Google can't go head to head with Qualcomm here, and it's not trying to.

In any case, I'm looking forward to seeing Google finally get its stuff together and make a Pixel with its own chip inside. I think it will make everything about a Pixel — especially the battery life — better. It could also address things like early adopter bugs that have always plagued Google's devices because finding and fixing them will be easier when you know everything about the silicon.

Can Google go head to head with Qualcomm or even a company like MediaTek when it comes to being a chipmaker? Nope. I don't even think it's trying something so grand. But it can make existing products better and make designing new products easier. Lord knows Google needs all the help it can get in both departments, and maybe this chip will be that help. My fingers are crossed and my credit card is ready.

Jerry Hildenbrand
Senior Editor — Google Ecosystem

Jerry is an amateur woodworker and struggling shade tree mechanic. There's nothing he can't take apart, but many things he can't reassemble. You'll find him writing and speaking his loud opinion on Android Central and occasionally on Twitter.

  • Ashel Sag nailed it. Great read, Jerry.
  • With Samsung behind them this could be very interesting, I hope they pull it off? I look forward to the pixel6!
  • I expect this to be a train wreck. And what will that trains cargo be? Flaming dumpsters.
  • That should be googles new logo a dumpster fire
  • The big picture here is make your own soc and stick it in everything you make. Google Nest products, wearables, and etc. Can even see them selling them to car stereo and car manufacturers for more android auto type stuff. Chromebooks would become lit as well.
  • If the 6 turns out to be another dud, Google should hang it up and quit making phones.
  • I have yet to see anyone using a pixel phone. It’s Samsung or Apple.
  • Guess Motorola (Lenovo), OnePlus, Huawei, Xiaomi, should just close up shop.
  • High-end mobile processors cost a fair amount to physically make. It would be cheaper for Google to buy an existing budget low-end chip for embedded purposes than to buy enough high-end wafers from Samsung (or TSMC). Chromebooks would be a good target, though. But Ashel's not commenting on a massive possible market: Google's server fleet. Amazon have their own ARM-based Graviton processors, which they say are considerably more cost-effective than standard x86 processors. Google must have considered doing something similar. There isn't much in common between a high-end server CPU and a phone SoC apart from the processor cores, but what if Google had been trying to create their own cores? If they did that, they'd need an ARM architectural license, and once they had the design (paid for by the server fleet), they could put it onto a phone SoC and not have to pay the per-unit license fees for an existing high-end ARM core¹. That could be the cost saving they're looking for, which would mean the crossover point where it's cheaper to make your own rather than buy would be quite a bit lower. (Note: a high-end ARM server would have at least 64 cores. Simple mathematics means that the cores have to be fairly similar in power consumption and size to a phone core, which is why there's a lot of interest around ARM server chips right now). Also: if I ran Google, and I was planning an in-house ARM core, I'd want to get at least one round of experience where Google made their own chips with existing cores before adding the new in-house design. There are enough potential problems with a first-generation in-house chip without adding a first-generation in-house core to the mix. So I wouldn't expect the Google core in the first generation of Google chips. ¹ An ARM architectural license is expensive, and licensees still have to pay per-unit licence fees, but the per-unit fees are a lot lower than the fees for an ARM A7x design.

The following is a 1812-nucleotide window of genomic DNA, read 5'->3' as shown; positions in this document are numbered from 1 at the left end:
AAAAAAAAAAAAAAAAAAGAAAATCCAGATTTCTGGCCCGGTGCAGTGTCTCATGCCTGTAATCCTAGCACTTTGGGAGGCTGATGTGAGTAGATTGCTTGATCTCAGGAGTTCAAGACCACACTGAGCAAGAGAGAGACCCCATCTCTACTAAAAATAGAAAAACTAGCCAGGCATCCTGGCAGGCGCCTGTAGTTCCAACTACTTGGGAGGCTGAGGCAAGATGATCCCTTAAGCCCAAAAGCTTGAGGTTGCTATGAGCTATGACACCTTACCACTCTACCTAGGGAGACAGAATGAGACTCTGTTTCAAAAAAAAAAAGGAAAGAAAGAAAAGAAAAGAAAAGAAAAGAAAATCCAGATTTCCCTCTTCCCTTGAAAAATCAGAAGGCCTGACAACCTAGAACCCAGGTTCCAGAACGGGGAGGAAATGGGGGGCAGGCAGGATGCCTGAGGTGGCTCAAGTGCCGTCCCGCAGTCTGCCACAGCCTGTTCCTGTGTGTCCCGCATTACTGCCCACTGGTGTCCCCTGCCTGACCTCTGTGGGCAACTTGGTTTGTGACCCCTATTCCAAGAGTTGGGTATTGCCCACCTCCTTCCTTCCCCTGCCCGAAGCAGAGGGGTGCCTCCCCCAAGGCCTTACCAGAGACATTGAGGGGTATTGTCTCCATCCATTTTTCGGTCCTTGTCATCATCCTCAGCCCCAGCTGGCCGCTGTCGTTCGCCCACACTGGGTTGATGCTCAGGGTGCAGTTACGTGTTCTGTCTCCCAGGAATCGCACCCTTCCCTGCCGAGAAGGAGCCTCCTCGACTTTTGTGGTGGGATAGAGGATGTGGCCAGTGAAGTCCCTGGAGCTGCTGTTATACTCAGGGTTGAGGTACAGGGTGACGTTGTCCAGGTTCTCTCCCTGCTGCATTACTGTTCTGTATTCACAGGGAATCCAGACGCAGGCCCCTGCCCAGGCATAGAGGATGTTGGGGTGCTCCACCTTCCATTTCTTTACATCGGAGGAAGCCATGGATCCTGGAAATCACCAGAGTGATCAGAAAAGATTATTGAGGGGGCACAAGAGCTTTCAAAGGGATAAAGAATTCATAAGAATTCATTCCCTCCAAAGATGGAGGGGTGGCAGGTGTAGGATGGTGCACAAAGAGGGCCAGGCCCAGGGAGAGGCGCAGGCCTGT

• Google could support a Qualcomm chip with 5 years of updates too if they wanted. The fact that it is their own chip does not mean they are more able to keep giving it software updates. The manufacturer of the chip does not stop them from updating the software.
  • Not quite the case. Qualcomm devices come with BLOB firmware layers. If vulnerabilities or future needs render these obsolete, and Qualcomm won't update the firmware because they want to sell newer devices which have higher margins, that determines EOL. Making their own gives Google firmware control.